Life has gotten crazy again. A pandemic will do that. And perhaps you’re enjoying the pleasures of cannabis to ease your anxieties.

Cannabis is all about delivering the chill, right? Well, yeah. For those with garden-variety anxiety it can be placating.

Until it isn’t.

Too much THC zipping around in an already anxious body can be bad news. When it comes to cannabis for anxiety, the research shows that lower doses lessen anxiety while higher doses seem to worsen it.

And people who struggle with anxiety disorders have to be very precise about their THC versus CBD dosage. For this population, the less THC, the better. Although high doses of CBD can help.

Experimenting with Different Delivery Methods

Of course, before you even consider your method of administering cannabis, you’ll need to find a strain with the right balance of THC and CBD for you. Most folks with anxiety lean toward strains with moderate to high levels of CBD to counteract the THC.

From there, you’ll want to experiment with different methods of delivery for countering your anxiety.

Inhalation is always going to deliver the most rapid and fast-acting effects. You can smoke or vaporize flower (dried buds) or vape cannabis oils. Starting small is always key. Rather than inhaling several times, take a small puff and wait a few minutes. This will help you figure out your dosage.

Tinctures are the next fastest method of delivery. A tincture is a liquid extract that allows for you to take an exact dosage each time. Just as with inhaling, you want to start small with a few drops under the tongue and then wait to experience the effects. Over time, you can add additional drops. Tinctures allow for very precise dosing and are among the most popular choices for those using cannabis for anxiety.

Edibles are by far the trickiest. Any foods or beverages infused with cannabis can take up to two hours to take full effect. So there’s a tendency to ingest an edible, feel nothing for a long time, and continue consuming. Then when the effect does finally hit, it’s too much. What’s worse, the effect can be felt for another several hours.

So you may wonder why cannabis can soothe anxiety at low doses, but ramp it up at higher doses? It all comes down to the biological system with which cannabis primarily interacts.

The Human Endocannabinoid System (ECS)

By now, most of us are familiar with the ECS. It’s a vast system of receptors located in our brains, organs, guts, and skin that play a key role in regulating the systems of our bodies and keeping them in balance.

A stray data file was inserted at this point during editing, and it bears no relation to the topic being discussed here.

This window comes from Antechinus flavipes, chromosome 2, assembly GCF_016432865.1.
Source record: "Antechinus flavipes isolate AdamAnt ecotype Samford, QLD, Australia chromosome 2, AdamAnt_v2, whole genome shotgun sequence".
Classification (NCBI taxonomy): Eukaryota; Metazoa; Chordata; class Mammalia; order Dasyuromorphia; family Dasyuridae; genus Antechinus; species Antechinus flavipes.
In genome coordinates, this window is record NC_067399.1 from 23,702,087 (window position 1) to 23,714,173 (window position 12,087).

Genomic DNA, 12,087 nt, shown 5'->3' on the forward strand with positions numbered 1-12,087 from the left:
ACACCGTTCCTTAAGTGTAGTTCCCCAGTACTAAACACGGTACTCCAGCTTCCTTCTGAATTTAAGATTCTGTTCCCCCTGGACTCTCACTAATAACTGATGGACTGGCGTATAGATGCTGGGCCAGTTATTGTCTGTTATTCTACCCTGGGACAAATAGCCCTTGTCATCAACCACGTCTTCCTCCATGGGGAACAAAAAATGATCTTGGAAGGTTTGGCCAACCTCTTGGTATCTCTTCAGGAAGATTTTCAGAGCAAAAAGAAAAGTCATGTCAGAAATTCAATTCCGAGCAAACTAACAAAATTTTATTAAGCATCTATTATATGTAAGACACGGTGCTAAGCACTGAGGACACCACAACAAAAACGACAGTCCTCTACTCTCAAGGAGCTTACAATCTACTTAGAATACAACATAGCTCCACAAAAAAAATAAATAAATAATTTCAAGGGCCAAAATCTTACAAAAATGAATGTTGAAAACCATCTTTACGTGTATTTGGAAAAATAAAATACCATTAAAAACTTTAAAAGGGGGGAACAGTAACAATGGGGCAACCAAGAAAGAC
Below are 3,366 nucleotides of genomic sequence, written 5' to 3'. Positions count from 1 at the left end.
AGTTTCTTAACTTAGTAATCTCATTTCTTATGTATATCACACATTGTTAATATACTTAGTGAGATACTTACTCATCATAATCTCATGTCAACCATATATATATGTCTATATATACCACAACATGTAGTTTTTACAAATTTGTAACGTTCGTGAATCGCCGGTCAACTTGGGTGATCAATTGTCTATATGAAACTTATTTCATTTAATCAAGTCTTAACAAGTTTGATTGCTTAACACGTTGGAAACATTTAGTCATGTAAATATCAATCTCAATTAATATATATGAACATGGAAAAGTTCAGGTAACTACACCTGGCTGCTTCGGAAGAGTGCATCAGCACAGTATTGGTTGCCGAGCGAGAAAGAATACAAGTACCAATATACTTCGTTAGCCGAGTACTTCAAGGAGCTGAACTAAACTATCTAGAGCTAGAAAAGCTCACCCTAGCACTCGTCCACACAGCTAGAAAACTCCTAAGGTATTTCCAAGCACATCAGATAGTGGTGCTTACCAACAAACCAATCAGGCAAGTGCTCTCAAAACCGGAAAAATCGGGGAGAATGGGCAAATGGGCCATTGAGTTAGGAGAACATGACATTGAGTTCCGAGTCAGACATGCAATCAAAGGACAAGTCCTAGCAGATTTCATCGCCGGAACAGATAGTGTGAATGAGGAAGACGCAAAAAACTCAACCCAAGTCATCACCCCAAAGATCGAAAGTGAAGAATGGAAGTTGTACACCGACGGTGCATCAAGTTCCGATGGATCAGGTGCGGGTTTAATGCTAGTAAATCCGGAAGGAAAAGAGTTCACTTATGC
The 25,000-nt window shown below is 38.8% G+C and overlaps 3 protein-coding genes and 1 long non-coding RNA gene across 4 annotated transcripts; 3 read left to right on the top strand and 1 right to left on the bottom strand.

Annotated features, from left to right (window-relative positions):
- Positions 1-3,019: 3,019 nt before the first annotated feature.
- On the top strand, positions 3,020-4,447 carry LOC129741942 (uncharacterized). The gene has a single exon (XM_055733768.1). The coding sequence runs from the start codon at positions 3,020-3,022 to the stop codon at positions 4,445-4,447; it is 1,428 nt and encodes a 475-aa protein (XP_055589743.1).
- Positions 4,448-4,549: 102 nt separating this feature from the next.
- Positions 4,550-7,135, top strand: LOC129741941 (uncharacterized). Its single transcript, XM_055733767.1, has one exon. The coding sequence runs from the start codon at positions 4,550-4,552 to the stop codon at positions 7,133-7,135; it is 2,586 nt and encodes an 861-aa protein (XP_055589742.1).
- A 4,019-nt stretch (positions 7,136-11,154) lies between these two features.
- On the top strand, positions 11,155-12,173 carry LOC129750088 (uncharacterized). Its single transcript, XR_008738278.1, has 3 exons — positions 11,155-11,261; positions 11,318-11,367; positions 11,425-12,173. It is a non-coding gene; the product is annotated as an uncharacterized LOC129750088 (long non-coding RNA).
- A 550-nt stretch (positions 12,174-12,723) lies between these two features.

It turns out that the human body naturally produces endocannabinoids. These cannabis-like compounds interact with the ECS in ways that are very similar to the cannabinoids in cannabis. But sometimes, the ECS can get thrown off kilter.

And this can be problematic, since the ECS plays an important role in regulating our responses to stress and anxiety. In fact, the areas of the brain involved in processing anxiety are rich with cannabinoid receptors.

Thus, supplementing with cannabinoids from cannabis can potentially help. But here’s the thing – THC and CBD activate different receptors in these systems. And CBD works to counter the effects of THC.

This is what makes it crucial to find the right balance of THC and CBD to ensure the proper receptors are activated.

Are There Interactions with Anti-Anxiety Medications?

Obviously, as cannabis marketing experts and NOT doctors, we’re not recommending anybody experiment with mixing different substances with cannabinoids.

And quite frankly, there hasn’t been a lot or research in this area. Not yet, at least.

But anecdotal evidence at this point shows that there have been very few adverse interactions between cannabis and selective serotonin re-uptake inhibitors (SSRIs) such as Zoloft and Lexapro. The same can be said for norepinephrine and dopamine re-uptake inhibitors (NDRIs) like Wellbutrin and Forfivo.

Other medications call for greater caution though, so it’s vital you always talk to your doctor about possible interactions with ANY pharmaceuticals and cannabis.

Interested in Trying Cannabis for Anxiety?

Cannabis is complicated. And so too is anxiety. So if you’re interested in trying cannabis for anxiety, it could take quite some time to find your ideal strain, product, dose, and delivery method.

Be patient and take it slowly. At the end of the day (or month, perhaps), it could end up being just what the doctor ordered. So to speak.

And for more articles on a wide range of cannabis related topics, keep checking back with us.